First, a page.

Activities at the resort include whale watching and kayaking excursions, fishing and clay pigeon shooting, but the property is primarily intended as a culinary and relaxation retreat. Though it is relatively close to a main highway, we never heard traffic noise. Indeed, the only sounds were the calls of birds, the rustle of wind through the forest and the trickle of a waterfall running into a koi pond in front of our villa. Despite its Mediterranean-themed design, the beauty of the setting, the sincere hospitality and the locally inspired cuisine all lend this self-styled “escape to the clouds” a strong sense of place.
The spectacular views of the Saanich Inlet; the knowledgeable sommelier; the proximity to the Cowichan Valley and its award-winning wineries.
The walk down to the spa is very steep, and it is necessary to use the shuttle.
The hotel is the official partner of the Vancouver Island Motorsport Circuit, so there are sometimes groups of travelers who have come to test and race cars.
Sadly, it was soon time to leave Vancouver Island and head back to the city. A ferry returned us to the Tsawwassen terminal, from where we drove to the highly touted Skwachàys Lodge, a hotel set at the crossroads of the Gastown and Chinatown districts. Billed as Canada’s first “indigenous arts hotel,” Skwachàys comprises 18 guest lodgings in the top three floors of the building, all of which have been redesigned by aboriginal artists working alongside well-known interior designers. The artists have studios in the building, and the gallery-boutique on the ground floor sells their work, including carved wooden masks, metallic screen-printed T-shirts and hand-painted trivets. We knew this property would not be a luxury hotel in the customary sense, but it seemed such an imaginative and admirable undertaking we hoped to be impressed.
Alas, events soon conspired against us. As there was no street parking, we pulled into a red zone in front of the hotel and walked into the boutique. A tiny lectern to the left of the store formed the check-in desk. The receptionist asked where our car was. On being told, he responded that we would need to move it immediately, as it would otherwise be towed away. His instructions to the parking garage consisted of “Drive down that alley” and “Eventually I’ll be there.” As we turned into the alley, we observed that it was tenanted by homeless people and the ground was littered with needles.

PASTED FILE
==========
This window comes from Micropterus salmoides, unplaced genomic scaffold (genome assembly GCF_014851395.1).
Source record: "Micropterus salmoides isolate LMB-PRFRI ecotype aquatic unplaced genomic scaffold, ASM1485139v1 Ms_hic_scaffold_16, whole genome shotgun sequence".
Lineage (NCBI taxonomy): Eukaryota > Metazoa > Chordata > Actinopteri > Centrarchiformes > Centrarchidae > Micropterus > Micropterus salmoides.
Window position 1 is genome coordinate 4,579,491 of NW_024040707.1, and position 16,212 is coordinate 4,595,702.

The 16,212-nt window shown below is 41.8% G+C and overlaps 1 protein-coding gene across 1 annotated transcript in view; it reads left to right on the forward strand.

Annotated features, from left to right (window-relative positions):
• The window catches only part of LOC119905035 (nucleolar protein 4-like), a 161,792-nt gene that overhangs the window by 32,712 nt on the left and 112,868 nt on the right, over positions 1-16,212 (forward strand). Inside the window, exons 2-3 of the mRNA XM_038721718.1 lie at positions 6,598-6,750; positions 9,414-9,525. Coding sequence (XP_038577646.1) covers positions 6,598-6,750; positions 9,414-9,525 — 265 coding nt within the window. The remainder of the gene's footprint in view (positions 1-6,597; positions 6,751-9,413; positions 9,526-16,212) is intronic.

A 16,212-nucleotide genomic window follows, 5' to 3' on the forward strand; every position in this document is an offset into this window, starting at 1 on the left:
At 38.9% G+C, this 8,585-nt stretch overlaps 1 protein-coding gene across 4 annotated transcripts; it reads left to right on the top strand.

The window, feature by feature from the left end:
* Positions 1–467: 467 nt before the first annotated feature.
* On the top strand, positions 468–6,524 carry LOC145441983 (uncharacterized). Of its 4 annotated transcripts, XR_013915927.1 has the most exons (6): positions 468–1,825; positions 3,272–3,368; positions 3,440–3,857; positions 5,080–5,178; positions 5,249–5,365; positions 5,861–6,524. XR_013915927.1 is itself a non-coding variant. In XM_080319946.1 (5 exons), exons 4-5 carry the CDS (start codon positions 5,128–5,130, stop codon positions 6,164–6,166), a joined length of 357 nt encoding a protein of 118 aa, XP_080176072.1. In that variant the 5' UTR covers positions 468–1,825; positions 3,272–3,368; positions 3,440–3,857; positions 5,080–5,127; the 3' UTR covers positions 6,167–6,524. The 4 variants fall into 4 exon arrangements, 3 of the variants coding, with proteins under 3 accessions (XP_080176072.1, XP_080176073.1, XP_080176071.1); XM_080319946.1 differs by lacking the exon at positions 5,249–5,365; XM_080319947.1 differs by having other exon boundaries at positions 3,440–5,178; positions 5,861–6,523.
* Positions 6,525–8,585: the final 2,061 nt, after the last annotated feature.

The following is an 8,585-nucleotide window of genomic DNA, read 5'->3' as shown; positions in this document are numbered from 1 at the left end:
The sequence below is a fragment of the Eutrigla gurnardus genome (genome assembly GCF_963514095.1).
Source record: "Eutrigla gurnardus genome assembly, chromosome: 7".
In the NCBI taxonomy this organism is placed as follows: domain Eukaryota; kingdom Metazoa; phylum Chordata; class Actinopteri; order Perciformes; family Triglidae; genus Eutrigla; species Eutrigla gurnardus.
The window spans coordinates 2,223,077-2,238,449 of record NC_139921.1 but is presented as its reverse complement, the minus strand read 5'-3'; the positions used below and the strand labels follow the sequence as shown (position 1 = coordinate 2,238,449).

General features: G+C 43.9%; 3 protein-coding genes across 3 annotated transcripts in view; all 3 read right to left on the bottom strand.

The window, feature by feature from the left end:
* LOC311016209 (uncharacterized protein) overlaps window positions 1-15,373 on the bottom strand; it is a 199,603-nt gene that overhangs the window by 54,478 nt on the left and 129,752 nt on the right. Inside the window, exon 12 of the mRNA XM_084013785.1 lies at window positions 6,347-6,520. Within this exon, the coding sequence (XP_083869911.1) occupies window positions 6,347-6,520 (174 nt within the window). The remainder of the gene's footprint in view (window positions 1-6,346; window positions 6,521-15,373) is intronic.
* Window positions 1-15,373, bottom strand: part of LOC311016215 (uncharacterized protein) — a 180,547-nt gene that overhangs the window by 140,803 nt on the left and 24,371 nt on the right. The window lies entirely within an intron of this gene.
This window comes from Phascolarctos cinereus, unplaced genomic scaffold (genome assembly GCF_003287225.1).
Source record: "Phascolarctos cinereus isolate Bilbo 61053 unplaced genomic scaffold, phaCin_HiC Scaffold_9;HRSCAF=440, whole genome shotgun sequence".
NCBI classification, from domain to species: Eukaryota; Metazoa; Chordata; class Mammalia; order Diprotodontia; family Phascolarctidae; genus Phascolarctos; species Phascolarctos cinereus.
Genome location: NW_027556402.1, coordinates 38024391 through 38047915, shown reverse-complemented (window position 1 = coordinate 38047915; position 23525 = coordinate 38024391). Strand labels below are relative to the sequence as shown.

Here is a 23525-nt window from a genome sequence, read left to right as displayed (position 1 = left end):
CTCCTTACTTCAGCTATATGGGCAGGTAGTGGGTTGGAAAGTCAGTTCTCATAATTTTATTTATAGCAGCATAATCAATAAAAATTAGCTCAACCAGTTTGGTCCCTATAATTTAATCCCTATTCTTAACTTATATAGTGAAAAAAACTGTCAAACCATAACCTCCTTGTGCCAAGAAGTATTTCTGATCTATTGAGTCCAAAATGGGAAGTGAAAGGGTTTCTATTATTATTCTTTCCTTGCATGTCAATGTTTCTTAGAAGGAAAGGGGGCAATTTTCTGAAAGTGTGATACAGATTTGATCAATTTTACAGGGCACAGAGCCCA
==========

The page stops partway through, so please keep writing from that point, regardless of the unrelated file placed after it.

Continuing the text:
From the garage, the receptionist escorted us to our King Room. Though surprisingly cramped, with insufficient hanging space, it was attractively decorated with a handcrafted chair and an entire wall covered by a colorful painting of tribeswomen. However, the window let in little light, and the bulb in one of the bedside lamps was out. It was impossible to reconcile our experience with all the praise we had read.
Although we cannot endorse Skwachàys Lodge, its boutique and gallery are worth a visit. Many of the items for sale are unique and vibrant, and all the proceeds are funneled directly back to the artists.
The interesting gallery for local indigenous art.
The small room and its lack of storage space; safety concerns in the alley to the garage.
Advance booking and a minimum number of people are required to participate in one of the traditional ceremonies offered on the hotel’s overall misleading website.
We checked out a day early and transferred to the Loden Hotel, a 77-room property located in upscale Coal Harbour, a short walk from Vancouver’s seawall, bordering Stanley Park. Though its exterior looks somewhat corporate, the elegant lobby-lounge was lovely, with plush navy-blue velvet couches and an imposing fireplace. The young staff were cheerful, helpful and efficient. And their restaurant recommendations were excellent. Each floor has a maximum of seven guest accommodations, which lends the hotel a sense of tranquility and intimacy. All rooms come with Dornbracht fixtures, chrome mirrors, dark wood furnishings and floor-to-ceiling windows. Our Garden Terrace room was decorated with an earthy color palette, rich with chocolatey browns and creamy caramels and enlivened by red and orange accents. Its minibar was stocked with wines from the Okanagan Valley as well as regional beers and local artisanal snacks.
The property offers a spa suite, a sauna, a well-equipped fitness facility and a French bistro popular with locals. However, we found the most useful amenities to be the hotel’s fleet of loaner electric bikes and its complimentary downtown house car service. Every member of the staff, from the valet to the front desk attendants, seemed eager to share insider tips about Vancouver.
Despite being in a downtown location, the Loden is surprisingly quiet and feels intimate and modern. We continue to recommend the family-owned 83-room Wedgewood Hotel & Spa, conveniently located across the street from Robson Square and the Vancouver Art Gallery, with its excellent Bacchus Restaurant for modern French cuisine and on-site amenities, which include a full-service spa and a state-of-the-art health club. However, the Loden Hotel provides an appealing contemporary alternative.
The charming and helpful staff; the convenient downtown location; the hotel’s fleet of cruiser bikes.
The uninspiring menu at the French bistro.
When checking in, guests are asked to choose whether they would prefer complimentary parking or complimentary breakfast.